Brandeis School of Law Professor Justin Walker is one of UofL’s resident experts on the U.S. Supreme Court.
And for good reason: He was a student at Harvard Law School when now-Justice Elena Kagan was dean. Indeed, she recommended him for the two clerkships he received, the first for Judge Brett Kavanaugh of the U.S. Court of Appeals for the D.C. Circuit (2010-11), and the second for her colleague, Justice Anthony Kennedy of the U.S. Supreme Court (2011-12).
In addition to his clerkships, Walker was a Pentagon speechwriter for former Secretary of Defense Donald Rumsfeld. He now teaches legal writing at Brandeis Law.
He shared his insights with UofL News on President Donald Trump’s nominee to the Supreme Court, Judge Neil Gorsuch.
UofL News: Who is Judge Neil Gorsuch?
Walker: Judge Gorsuch is a federal appellate judge in Colorado who graduated from Columbia, Harvard and Oxford. He is married with two kids, loves the outdoors and is the son of the first female administrator of the Environmental Protection Agency. Among the judges who Gorsuch clerked for after law school was Justice Anthony Kennedy, which means Justice Kennedy will be the first justice ever to serve on the Supreme Court at the same time as a former clerk, if Gorsuch is confirmed.
UofL News: If confirmed, how would Gorsuch change the makeup of the court?
Walker: President Trump said he would replace Justice Scalia with someone who will vote like Justice Scalia. If that’s what he’s done, then the ideological balance of the court will not change. But it’s not the difference between Gorsuch and Scalia that’s history-making; it’s the difference between Gorsuch and Judge Merrick Garland.
UofL News: Judge Garland was, of course, Barack Obama’s nominee to the Court last year, which Senate Republicans blocked. What do you mean about the difference between him and Gorsuch?
Walker: Although Gorsuch and Garland are alike in many ways – both elite thinkers, both very well educated, both well respected by other judges of all persuasions – there is a significant difference. Garland was not conservative. Gorsuch is. On a court as evenly divided as today’s court, Garland would have would have made the “justice at the center of the court more liberal than at any point in nearly 50 years.” That won’t happen now.
UofL News: How does his style compare to Justice Scalia’s?
Walker: Judge Gorsuch’s respect for Justice Scalia was so great that when he heard the news of Scalia’s death while skiing in Colorado, he wept. That doesn’t mean they are exactly the same in their style and approach to the law. But like Scalia, he considers himself a textualist, which means he says he feels bound to apply the law as it is written, not necessarily as he thinks it should be written. Of course, some textualists are accused of not always practicing what they preach. For Judge Gorsuch, time will tell. But his record suggests a fidelity to the text.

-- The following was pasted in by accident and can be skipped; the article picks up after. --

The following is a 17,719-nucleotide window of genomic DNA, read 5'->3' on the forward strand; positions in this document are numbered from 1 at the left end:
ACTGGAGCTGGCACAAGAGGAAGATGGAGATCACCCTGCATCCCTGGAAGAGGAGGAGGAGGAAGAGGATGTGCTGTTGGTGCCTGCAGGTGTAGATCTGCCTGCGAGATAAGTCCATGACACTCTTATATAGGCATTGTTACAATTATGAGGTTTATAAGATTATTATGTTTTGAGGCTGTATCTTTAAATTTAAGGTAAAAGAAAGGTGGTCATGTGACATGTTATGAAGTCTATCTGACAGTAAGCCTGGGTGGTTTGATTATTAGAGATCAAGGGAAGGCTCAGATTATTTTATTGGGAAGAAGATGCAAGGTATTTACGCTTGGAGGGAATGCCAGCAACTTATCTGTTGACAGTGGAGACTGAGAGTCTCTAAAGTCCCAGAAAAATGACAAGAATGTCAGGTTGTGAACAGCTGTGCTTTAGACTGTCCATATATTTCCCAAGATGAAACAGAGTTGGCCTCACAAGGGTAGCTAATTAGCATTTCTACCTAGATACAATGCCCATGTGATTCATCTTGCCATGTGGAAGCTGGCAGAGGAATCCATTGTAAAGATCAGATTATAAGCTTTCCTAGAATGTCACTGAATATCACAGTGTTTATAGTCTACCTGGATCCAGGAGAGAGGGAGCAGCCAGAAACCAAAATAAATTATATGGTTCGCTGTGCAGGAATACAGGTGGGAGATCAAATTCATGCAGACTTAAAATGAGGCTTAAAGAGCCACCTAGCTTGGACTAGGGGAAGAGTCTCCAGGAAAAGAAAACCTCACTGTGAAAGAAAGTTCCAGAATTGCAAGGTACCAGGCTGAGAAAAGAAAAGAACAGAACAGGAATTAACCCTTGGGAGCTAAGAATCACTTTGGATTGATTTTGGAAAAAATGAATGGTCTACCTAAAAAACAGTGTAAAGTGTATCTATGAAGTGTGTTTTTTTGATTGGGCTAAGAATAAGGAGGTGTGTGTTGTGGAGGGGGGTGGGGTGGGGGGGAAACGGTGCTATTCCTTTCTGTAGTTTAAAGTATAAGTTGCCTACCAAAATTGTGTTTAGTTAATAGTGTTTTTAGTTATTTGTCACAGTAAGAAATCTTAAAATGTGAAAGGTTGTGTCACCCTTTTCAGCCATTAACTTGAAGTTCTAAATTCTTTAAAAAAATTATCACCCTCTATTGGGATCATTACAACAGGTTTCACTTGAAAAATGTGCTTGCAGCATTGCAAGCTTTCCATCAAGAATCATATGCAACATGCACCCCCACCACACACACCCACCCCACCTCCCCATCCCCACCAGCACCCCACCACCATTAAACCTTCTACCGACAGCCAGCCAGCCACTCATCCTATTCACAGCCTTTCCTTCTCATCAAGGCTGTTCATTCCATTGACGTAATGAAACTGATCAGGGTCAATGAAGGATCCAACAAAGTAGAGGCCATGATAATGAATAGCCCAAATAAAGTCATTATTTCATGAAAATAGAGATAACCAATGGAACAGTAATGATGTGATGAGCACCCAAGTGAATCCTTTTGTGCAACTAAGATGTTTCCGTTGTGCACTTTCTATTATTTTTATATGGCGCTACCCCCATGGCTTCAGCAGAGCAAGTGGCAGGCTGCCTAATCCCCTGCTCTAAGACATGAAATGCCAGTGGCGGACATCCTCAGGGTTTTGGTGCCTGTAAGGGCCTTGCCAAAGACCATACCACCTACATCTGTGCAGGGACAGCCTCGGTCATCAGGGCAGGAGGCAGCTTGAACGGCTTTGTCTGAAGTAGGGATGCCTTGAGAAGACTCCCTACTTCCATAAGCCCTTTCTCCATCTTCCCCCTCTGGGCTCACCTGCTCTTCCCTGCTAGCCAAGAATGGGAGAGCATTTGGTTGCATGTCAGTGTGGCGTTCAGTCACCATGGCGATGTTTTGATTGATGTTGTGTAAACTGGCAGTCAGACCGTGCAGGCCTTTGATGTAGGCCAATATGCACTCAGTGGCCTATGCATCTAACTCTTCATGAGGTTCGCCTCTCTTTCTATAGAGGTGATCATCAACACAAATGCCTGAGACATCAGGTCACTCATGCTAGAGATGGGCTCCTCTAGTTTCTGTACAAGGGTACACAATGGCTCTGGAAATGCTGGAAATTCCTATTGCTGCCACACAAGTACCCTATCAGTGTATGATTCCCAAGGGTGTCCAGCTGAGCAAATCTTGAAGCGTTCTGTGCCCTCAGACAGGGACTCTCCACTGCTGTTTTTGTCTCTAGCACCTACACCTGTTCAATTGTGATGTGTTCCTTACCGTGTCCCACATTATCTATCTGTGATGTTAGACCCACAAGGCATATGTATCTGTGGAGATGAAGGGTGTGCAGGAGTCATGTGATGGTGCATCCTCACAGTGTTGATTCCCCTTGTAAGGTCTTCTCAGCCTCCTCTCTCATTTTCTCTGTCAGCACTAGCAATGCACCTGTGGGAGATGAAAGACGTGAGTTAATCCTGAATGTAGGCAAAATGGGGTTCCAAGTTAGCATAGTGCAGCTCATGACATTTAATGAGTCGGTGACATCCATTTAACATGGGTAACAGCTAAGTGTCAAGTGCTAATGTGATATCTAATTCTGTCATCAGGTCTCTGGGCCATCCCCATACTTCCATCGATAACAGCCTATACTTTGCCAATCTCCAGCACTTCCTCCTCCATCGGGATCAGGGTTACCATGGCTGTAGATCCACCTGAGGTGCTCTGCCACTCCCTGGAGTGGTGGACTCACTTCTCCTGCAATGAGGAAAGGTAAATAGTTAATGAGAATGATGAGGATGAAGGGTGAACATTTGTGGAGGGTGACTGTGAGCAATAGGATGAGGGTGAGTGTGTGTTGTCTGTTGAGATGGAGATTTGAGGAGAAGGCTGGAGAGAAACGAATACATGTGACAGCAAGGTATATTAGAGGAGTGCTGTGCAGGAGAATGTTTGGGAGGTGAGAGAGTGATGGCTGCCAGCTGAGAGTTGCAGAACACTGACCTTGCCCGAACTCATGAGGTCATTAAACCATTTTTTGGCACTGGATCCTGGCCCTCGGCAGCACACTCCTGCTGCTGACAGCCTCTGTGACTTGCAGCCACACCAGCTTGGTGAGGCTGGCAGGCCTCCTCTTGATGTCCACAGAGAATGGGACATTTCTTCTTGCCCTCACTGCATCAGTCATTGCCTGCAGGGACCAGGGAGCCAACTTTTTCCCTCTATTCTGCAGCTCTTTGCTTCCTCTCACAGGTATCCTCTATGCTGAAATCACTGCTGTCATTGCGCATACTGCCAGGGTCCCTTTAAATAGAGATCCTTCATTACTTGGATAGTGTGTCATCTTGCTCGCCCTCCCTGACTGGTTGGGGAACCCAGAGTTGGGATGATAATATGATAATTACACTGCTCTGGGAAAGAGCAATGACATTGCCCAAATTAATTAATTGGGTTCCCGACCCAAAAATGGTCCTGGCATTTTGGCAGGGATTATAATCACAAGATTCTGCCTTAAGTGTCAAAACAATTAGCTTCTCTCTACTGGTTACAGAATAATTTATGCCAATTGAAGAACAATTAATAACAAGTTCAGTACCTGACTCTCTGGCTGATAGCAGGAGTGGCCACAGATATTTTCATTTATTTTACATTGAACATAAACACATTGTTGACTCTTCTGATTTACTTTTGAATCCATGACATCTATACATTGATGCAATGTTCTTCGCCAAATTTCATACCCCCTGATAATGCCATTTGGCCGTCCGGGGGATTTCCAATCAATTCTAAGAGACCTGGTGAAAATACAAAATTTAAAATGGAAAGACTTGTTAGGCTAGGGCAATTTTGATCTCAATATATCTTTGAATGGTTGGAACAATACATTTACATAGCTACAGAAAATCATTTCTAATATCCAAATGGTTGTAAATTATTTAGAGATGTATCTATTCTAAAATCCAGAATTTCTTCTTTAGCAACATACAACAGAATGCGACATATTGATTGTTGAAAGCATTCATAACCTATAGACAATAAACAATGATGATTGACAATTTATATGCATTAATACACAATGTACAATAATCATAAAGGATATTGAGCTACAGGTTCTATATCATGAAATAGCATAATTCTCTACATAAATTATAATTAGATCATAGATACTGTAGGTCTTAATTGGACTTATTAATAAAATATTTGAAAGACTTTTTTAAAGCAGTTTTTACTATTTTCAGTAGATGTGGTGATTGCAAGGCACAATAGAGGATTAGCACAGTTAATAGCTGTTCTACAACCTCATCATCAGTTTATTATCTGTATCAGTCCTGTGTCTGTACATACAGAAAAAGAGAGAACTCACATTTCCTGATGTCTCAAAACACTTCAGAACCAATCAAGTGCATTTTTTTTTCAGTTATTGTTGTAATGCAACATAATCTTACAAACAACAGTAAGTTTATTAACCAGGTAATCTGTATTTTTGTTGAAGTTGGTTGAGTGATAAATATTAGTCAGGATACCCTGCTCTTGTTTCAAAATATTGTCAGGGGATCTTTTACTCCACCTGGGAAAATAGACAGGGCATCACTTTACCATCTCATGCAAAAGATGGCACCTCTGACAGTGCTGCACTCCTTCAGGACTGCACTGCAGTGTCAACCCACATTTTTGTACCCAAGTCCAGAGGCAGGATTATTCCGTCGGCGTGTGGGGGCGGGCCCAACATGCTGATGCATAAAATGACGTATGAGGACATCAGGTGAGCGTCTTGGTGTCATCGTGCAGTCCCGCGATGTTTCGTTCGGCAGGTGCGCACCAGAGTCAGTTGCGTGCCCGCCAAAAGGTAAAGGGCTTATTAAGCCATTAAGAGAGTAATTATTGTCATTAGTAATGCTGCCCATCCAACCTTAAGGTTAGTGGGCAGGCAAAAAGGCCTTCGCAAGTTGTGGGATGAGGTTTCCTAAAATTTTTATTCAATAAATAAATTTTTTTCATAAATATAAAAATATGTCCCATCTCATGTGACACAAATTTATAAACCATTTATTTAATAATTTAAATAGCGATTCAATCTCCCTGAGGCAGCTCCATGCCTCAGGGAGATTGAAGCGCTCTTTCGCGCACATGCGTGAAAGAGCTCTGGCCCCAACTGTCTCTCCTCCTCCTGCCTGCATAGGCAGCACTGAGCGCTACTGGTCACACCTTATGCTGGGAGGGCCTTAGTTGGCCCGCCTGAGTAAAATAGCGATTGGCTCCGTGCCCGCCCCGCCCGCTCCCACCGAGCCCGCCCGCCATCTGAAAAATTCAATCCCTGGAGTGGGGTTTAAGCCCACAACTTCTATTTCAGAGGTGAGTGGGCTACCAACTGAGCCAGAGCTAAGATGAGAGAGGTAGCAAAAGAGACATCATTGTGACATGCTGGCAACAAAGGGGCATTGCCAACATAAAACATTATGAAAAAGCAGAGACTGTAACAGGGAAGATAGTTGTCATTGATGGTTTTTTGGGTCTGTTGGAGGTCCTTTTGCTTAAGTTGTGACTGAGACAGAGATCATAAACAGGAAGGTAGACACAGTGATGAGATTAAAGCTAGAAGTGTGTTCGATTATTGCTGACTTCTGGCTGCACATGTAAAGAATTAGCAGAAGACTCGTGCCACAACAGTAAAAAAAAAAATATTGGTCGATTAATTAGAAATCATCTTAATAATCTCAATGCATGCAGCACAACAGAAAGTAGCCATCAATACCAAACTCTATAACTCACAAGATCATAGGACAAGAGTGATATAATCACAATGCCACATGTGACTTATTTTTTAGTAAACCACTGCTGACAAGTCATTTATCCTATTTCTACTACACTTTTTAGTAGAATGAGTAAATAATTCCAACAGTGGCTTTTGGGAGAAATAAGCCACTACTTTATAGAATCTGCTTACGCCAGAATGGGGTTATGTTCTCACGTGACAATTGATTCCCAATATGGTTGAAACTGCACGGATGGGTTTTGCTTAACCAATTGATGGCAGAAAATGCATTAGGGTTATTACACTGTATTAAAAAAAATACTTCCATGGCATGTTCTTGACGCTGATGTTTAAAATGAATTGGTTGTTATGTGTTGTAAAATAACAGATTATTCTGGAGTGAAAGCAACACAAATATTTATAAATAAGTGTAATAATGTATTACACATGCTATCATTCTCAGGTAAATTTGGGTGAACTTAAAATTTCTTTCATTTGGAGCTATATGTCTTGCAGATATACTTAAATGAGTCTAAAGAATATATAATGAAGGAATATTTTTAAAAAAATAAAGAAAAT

UofL News: How does he compare to the current justices?
Walker: In many ways, he’s like them. Like Gorsuch, they were all federal appellate judge before becoming Supreme Court justices. Like him, they all studied at Harvard or Yale. And like him, they all built careers that put them at the top of their field through their hard work and intellectual firepower. If Judge Gorsuch is confirmed, I think his eight colleagues will see someone who shares their high standards, their passion for the law and their respect for collegiality.
UofL News: He has been described as taking an originalist approach to the Constitution. Can you explain what this means?
Walker: Originalists care about what the text of Constitution originally meant to the people who ratified it. But like most things in law, it’s more complicated than that. Few originalists care only about original meaning; for example, even Justice Scalia sometimes deferred to precedents that were inconsistent with it. And likewise, among the many judges who don’t label themselves “originalists,” few of them care nothing about original meaning. As Justice Kagan said last year, “When addressing constitutional meaning, does anyone now ignore the founders’ commitments? … The answer is no – or mostly no.”
UofL News: When the court has all nine justices in place, what are some of the major issues you would expect it to tackle in coming years?
Walker: There are lots to choose from, but I’ll mention three that come to mind.
One is free speech. The recent court has been among the most pro-speech courts ever, especially when it comes to speech that majorities of justices have viewed as political – and that their dissenting colleagues consider either not political, or not speech. How much farther will this court go to strike down limits on what they view as political speech protected by the First Amendment?
Another area is gun control: Heller said you have the right to a handgun in your home. What about outside your home? What about other kinds of guns? Stay tuned.
A third area I’ll mention isn’t the most high profile, but it’s one that could have a big impact on who has power in Washington. When it comes to federal agencies, how much power should those agencies have? Under current precedent, they have a lot of flexibility in interpreting the statutes that empower them. And under current precedent, Congress has a lot of flexibility in granting those agencies somewhat undefined authorities. There are some signs Judge Gorsuch is skeptical of some of those precedents, and if he’s confirmed, he might have company.
UofL News: How long might Gorsuch serve?
Walker: Judge Gorsuch is 49, the youngest nominee in a quarter century. The oldest justice ever was Oliver Wendell Holmes, at 90. In other words, if Gorsuch is confirmed, I doubt he’ll tell his real estate agent he’s looking to rent.
See more of Walker’s thoughts on the changes facing the Supreme Court here: